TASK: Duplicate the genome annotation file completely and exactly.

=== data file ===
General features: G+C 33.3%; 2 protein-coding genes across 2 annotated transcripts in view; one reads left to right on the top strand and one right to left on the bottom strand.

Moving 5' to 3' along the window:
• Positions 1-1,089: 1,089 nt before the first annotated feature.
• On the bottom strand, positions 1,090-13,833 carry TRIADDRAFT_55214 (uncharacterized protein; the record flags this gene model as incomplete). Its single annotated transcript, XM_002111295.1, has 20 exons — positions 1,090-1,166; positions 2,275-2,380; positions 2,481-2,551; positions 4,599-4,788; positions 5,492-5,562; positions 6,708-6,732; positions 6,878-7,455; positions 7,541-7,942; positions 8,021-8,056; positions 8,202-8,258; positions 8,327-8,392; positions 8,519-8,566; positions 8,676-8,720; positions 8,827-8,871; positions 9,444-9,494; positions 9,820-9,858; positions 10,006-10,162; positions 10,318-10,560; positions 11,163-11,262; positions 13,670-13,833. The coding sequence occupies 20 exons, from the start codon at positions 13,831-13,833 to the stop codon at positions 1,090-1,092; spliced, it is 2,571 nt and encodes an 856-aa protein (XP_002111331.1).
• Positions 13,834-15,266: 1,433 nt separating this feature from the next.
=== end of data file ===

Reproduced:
General features: G+C 33.3%; 2 protein-coding genes across 2 annotated transcripts in view; one reads left to right on the top strand and one right to left on the bottom strand.

Moving 5' to 3' along the window:
• Positions 1-1,089: 1,089 nt before the first annotated feature.
• On the bottom strand, positions 1,090-13,833 carry TRIADDRAFT_55214 (uncharacterized protein; the record flags this gene model as incomplete). Its single annotated transcript, XM_002111295.1, has 20 exons — positions 1,090-1,166; positions 2,275-2,380; positions 2,481-2,551; positions 4,599-4,788; positions 5,492-5,562; positions 6,708-6,732; positions 6,878-7,455; positions 7,541-7,942; positions 8,021-8,056; positions 8,202-8,258; positions 8,327-8,392; positions 8,519-8,566; positions 8,676-8,720; positions 8,827-8,871; positions 9,444-9,494; positions 9,820-9,858; positions 10,006-10,162; positions 10,318-10,560; positions 11,163-11,262; positions 13,670-13,833. The coding sequence occupies 20 exons, from the start codon at positions 13,831-13,833 to the stop codon at positions 1,090-1,092; spliced, it is 2,571 nt and encodes an 856-aa protein (XP_002111331.1).
• Positions 13,834-15,266: 1,433 nt separating this feature from the next.